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A message from the Chief Diversity Officer

November brings the tangible autumnal colors that signal the changing of the seasons and the nearing end of the fall academic semester. It also marks the end of the Halloween season when many still struggle with the harm of cultural appropriation. As educators, we must continue to instruct students, family members and friends of the harmful effects of dressing and mocking other cultures.

National Native American Heritage Month is officially recognized in November. For Native people, this is more accurately recognized as Indigenous Peoples Heritage month. Members of the community will once again endure the celebration of another holiday that is not cherished by all Americans. While Thanksgiving represents a time for family to come together and express gratitude, the stories of Thanksgiving’s origins have little bearing on the true history, impact on Native people or the meaning of the holiday for most non-Native American youth. It is important to remember that, for Native people, Thanksgiving is a reminder of loss of freedom and the destruction of whole communities.

Therefore, as we continue to practice inclusion and equity in all that we do, it is vital to begin listening to Indigenous people and their perspectives of American history. Take a moment this month or during your family Thanksgiving gathering to learn a bit more about Indigenous people. There are 573 federally recognized tribes and several state recognized tribes. Recognize and honor indigenous tribes and lands that you are on (including the land on which UNC-Chapel Hill stands). Lastly, appreciate the culture of Indigenous people.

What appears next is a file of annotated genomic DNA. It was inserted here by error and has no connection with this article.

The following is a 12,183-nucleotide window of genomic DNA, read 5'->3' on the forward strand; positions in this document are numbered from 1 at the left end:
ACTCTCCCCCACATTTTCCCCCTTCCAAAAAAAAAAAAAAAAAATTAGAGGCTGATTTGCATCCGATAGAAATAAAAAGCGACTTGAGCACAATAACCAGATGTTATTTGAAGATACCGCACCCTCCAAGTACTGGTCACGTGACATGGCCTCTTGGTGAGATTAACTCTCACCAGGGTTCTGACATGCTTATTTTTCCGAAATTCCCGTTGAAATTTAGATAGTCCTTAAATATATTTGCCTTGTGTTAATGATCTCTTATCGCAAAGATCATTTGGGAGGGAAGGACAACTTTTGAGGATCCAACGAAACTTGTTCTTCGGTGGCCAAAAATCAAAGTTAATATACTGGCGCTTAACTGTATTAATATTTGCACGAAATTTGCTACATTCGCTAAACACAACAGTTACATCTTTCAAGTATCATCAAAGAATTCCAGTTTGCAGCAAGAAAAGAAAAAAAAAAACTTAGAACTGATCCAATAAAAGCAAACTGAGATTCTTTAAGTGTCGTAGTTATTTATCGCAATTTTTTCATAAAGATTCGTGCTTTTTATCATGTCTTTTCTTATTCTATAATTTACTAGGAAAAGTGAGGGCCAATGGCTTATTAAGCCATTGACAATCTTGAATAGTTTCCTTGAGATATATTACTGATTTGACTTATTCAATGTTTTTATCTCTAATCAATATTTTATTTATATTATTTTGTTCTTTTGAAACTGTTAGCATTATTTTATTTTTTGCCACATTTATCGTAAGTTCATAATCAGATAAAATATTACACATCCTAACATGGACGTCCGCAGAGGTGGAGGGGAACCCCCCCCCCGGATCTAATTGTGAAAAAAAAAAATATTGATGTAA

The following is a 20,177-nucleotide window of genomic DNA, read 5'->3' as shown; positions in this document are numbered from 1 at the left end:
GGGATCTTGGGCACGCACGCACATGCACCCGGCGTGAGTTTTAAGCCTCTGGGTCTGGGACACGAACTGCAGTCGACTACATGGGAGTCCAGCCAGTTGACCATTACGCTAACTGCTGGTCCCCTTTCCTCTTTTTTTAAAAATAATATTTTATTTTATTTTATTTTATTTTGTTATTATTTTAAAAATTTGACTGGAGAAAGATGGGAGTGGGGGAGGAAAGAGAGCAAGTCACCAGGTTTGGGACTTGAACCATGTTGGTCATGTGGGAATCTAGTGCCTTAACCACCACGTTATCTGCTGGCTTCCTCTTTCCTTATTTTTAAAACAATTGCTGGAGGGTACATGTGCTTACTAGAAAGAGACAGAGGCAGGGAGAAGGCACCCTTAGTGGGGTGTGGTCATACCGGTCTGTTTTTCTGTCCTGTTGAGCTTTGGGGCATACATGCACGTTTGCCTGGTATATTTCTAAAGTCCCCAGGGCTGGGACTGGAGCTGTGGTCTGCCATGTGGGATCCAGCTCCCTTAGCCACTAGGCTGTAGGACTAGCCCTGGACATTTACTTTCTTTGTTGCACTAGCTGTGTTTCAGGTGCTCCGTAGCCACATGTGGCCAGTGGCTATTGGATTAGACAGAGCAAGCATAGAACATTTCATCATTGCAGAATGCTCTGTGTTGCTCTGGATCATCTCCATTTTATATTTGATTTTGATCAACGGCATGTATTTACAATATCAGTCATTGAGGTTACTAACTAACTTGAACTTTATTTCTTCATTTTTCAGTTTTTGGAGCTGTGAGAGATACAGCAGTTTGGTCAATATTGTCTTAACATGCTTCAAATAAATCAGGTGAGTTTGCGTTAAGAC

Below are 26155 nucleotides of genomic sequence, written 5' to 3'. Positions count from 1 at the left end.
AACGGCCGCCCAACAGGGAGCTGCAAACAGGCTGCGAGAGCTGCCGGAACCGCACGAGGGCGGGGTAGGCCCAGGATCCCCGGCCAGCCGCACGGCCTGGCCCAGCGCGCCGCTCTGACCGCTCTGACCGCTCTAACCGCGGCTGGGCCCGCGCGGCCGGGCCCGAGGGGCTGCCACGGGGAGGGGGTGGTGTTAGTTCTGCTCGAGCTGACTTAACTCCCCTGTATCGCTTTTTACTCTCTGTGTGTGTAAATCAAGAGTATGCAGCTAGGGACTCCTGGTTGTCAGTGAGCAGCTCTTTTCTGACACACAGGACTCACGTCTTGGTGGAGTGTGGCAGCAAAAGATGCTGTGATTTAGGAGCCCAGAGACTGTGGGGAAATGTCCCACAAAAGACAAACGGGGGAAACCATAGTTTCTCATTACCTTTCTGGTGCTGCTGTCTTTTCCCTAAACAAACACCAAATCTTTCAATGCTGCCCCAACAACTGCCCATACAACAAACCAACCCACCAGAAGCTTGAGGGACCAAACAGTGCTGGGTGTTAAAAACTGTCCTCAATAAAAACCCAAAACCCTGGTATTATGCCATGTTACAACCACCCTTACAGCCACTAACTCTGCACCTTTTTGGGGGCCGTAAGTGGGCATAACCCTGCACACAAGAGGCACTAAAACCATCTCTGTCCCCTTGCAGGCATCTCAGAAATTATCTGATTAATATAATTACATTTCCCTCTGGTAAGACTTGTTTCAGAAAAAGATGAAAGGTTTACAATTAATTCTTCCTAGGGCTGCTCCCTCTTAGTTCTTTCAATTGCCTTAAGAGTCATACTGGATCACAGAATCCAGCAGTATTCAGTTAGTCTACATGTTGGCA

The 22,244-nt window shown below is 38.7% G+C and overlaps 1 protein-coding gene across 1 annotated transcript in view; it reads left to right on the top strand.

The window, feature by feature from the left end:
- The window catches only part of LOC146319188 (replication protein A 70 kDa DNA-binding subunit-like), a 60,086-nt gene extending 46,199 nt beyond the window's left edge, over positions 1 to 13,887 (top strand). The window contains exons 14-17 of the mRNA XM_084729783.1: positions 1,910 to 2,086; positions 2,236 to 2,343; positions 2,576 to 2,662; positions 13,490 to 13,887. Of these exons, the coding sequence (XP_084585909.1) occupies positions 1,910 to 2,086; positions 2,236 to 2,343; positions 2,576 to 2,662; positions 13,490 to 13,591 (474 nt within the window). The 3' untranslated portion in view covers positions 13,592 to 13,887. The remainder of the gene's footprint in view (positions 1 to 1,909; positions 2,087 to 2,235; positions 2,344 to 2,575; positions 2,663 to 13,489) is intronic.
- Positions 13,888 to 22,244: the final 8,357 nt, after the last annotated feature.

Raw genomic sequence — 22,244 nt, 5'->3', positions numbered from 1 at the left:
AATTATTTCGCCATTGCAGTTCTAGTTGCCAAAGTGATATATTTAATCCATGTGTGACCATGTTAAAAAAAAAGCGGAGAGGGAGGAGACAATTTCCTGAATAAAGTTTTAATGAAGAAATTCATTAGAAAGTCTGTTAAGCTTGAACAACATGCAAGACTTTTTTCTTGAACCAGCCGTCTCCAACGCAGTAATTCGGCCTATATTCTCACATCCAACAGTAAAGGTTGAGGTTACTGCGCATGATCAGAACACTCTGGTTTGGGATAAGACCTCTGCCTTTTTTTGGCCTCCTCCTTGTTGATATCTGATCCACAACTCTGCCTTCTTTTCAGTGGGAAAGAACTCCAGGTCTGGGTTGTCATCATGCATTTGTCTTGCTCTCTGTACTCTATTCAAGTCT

November is also a time to honor Veterans in our country. The original objective of Veterans Day was to honor those veterans from World War I. The day was initially known as Armistice Day, marking the cessation of hostilities between the Allied nations and Germany on the eleventh hour of the eleventh day of the eleventh month. In 1954 it was changed to Veterans Day, November 11th.

Veterans Day is a day not only to remember those who have given their lives in service to our country, but also to recognize those who continue to serve today. Native Americans have long participated in the U.S. military. In 2019, there were 142,972 single-race American Indian and Alaska Native veterans of the U.S. armed forces (Source: 2019 American Community Survey). It is also important that we continue to recognize that many of our veterans and service members are struggling with significant mental and physical health challenges, including anxiety and PTSD, as well as inequitable treatment and unemployment. I encourage you to learn more about how Carolina law students in the Military and Veterans Law Clinic are assisting former service members with upgrading their military discharge status or join the Purple Heart Ceremony which will take place on Nov. 4th at the School of Law.

Please continue to say “Thank you” to our military members for their service to our country and our democracy.


Leah Cox, Ph.D.
Vice Provost for Equity and Inclusion/
Chief Diversity Officer


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